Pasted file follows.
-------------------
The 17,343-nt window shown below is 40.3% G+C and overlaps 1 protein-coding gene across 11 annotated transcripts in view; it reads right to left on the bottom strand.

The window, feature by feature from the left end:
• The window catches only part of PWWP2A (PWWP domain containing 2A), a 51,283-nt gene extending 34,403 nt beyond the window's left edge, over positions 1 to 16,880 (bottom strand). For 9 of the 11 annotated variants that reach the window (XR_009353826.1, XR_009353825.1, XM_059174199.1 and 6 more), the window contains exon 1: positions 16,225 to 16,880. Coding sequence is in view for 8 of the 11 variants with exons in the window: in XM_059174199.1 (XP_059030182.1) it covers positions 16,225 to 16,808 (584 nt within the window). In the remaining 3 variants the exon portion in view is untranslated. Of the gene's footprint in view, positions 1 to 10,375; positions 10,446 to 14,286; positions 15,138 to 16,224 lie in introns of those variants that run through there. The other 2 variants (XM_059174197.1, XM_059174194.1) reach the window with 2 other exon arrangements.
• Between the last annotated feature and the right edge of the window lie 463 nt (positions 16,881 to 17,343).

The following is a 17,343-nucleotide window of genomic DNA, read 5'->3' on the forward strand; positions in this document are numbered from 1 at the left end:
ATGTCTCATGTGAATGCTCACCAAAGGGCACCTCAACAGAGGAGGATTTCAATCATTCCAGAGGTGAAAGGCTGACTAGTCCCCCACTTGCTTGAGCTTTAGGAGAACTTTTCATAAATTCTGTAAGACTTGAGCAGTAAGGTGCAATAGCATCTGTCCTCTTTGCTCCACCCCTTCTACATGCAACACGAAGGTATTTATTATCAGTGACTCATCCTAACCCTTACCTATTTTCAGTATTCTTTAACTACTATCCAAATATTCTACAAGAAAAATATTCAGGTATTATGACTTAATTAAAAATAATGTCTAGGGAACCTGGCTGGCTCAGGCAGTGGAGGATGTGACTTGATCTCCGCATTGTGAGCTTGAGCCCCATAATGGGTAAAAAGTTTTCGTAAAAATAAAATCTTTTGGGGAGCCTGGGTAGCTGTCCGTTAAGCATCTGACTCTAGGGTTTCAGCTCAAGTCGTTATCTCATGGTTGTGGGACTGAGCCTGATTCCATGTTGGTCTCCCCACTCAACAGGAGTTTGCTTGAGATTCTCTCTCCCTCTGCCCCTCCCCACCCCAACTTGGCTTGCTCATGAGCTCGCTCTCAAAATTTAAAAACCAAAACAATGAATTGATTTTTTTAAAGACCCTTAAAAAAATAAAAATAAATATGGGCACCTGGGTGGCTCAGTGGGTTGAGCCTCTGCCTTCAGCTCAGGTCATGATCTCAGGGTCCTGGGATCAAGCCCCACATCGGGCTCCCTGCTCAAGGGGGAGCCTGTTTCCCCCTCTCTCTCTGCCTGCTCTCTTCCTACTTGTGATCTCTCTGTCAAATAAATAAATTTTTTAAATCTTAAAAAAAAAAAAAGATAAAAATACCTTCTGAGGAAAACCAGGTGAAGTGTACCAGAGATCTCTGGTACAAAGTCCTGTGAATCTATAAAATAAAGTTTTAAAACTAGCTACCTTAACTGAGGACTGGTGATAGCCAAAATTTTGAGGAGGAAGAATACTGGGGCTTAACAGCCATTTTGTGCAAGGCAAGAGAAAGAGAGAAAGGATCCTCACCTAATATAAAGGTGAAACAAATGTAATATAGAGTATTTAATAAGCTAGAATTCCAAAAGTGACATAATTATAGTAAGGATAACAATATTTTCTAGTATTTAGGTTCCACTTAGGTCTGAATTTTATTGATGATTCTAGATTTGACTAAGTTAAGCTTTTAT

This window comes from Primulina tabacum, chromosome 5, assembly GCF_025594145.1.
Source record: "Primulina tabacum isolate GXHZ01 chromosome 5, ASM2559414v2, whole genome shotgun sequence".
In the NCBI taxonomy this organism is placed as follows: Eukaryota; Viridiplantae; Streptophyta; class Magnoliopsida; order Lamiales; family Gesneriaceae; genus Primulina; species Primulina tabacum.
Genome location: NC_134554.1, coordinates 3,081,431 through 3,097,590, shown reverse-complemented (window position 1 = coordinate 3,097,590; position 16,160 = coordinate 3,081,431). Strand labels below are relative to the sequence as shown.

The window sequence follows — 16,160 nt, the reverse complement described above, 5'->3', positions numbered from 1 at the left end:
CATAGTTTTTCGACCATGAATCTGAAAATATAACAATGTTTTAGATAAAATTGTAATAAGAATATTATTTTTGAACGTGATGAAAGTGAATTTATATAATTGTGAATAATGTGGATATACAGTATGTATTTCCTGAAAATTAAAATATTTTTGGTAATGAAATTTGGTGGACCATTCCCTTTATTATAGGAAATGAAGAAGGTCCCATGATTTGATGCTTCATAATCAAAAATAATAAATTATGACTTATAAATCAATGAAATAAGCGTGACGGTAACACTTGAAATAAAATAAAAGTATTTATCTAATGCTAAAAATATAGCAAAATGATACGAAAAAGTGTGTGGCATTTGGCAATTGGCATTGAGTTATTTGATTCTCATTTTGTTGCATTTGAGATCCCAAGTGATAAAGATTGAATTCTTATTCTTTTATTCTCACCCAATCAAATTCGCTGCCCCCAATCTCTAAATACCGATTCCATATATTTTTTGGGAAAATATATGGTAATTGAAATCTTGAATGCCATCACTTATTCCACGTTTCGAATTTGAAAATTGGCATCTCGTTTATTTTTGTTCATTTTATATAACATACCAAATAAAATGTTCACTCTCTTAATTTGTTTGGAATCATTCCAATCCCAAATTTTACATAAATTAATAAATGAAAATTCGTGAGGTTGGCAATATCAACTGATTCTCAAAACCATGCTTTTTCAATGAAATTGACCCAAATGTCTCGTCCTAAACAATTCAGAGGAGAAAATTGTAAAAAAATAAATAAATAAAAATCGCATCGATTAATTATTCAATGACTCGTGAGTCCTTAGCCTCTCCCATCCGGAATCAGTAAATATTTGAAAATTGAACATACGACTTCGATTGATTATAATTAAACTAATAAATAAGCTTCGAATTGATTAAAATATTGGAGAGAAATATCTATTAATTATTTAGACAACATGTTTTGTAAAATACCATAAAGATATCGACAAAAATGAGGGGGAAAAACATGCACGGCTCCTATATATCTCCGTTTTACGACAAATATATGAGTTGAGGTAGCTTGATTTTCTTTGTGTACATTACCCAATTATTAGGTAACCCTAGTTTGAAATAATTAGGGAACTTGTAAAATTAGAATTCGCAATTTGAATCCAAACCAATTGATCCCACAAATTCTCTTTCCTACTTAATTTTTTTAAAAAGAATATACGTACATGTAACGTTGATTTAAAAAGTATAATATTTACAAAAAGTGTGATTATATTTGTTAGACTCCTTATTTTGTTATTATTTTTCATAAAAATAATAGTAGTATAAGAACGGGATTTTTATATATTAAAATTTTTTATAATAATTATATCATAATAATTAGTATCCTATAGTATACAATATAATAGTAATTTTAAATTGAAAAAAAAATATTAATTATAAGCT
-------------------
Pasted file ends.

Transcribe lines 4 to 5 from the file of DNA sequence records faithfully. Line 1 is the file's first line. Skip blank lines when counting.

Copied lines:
• Between the last annotated feature and the right edge of the window lie 463 nt (positions 16,881 to 17,343).

The following is a 17,343-nucleotide window of genomic DNA, read 5'->3' on the forward strand; positions in this document are numbered from 1 at the left end: